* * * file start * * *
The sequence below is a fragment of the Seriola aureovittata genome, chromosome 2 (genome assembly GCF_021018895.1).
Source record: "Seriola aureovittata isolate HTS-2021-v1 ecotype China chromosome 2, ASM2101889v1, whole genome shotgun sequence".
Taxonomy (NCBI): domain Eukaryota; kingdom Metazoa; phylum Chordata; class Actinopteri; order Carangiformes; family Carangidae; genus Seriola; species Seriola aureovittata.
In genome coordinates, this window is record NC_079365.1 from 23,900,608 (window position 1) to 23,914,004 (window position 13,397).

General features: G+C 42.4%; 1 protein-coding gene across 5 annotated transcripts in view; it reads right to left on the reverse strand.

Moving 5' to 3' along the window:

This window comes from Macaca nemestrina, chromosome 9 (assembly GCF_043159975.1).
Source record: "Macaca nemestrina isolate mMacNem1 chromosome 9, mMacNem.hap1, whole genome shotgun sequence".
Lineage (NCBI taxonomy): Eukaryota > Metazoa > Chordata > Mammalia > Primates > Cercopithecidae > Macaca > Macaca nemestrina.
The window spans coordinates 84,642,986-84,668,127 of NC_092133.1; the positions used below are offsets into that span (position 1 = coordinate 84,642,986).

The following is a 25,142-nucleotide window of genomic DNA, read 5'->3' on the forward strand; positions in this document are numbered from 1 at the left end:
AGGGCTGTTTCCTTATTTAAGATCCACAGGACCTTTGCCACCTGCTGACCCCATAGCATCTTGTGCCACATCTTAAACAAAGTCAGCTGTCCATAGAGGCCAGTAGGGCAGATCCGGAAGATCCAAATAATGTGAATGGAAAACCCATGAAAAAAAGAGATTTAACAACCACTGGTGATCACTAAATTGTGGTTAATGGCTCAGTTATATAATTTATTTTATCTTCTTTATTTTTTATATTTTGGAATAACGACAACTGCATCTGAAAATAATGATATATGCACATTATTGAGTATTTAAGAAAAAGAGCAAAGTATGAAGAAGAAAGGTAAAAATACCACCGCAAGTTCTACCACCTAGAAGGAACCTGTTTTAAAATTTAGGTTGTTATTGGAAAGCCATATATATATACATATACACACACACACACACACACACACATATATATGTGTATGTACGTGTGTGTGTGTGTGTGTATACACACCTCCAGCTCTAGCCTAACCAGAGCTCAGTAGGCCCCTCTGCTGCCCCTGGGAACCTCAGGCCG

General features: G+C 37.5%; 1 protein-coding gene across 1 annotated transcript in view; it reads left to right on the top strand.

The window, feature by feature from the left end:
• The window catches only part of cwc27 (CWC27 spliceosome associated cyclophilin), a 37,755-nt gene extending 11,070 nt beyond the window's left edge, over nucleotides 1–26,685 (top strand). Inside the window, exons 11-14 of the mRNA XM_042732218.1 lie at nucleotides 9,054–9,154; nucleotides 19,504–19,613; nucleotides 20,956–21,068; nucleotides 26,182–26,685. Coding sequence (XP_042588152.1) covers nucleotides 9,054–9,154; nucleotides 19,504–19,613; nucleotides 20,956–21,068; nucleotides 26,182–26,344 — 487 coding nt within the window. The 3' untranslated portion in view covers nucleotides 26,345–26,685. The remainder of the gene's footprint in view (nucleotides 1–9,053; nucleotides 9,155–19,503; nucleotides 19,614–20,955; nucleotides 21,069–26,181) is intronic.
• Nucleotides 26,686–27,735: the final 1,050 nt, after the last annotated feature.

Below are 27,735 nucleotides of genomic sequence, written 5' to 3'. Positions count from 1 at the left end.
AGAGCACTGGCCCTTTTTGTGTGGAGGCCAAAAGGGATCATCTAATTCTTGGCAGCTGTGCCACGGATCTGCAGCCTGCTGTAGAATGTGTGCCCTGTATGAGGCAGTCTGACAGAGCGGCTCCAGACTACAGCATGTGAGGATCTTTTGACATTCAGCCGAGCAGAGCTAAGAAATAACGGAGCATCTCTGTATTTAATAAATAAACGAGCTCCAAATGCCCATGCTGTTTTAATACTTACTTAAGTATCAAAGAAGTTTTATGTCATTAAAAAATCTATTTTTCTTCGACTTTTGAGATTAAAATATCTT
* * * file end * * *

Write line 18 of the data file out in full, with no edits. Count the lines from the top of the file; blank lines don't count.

AGAGCACTGGCCCTTTTTGTGTGGAGGCCAAAAGGGATCATCTAATTCTTGGCAGCTGTGCCACGGATCTGCAGCCTGCTGTAGAATGTGTGCCCTGTATGAGGCAGTCTGACAGAGCGGCTCCAGACTACAGCATGTGAGGATCTTTTGACATTCAGCCGAGCAGAGCTAAGAAATAACGGAGCATCTCTGTATTTAATAAATAAACGAGCTCCAAATGCCCATGCTGTTTTAATACTTACTTAAGTATCAAAGAAGTTTTATGTCATTAAAAAATCTATTTTTCTTCGACTTTTGAGATTAAAATATCTT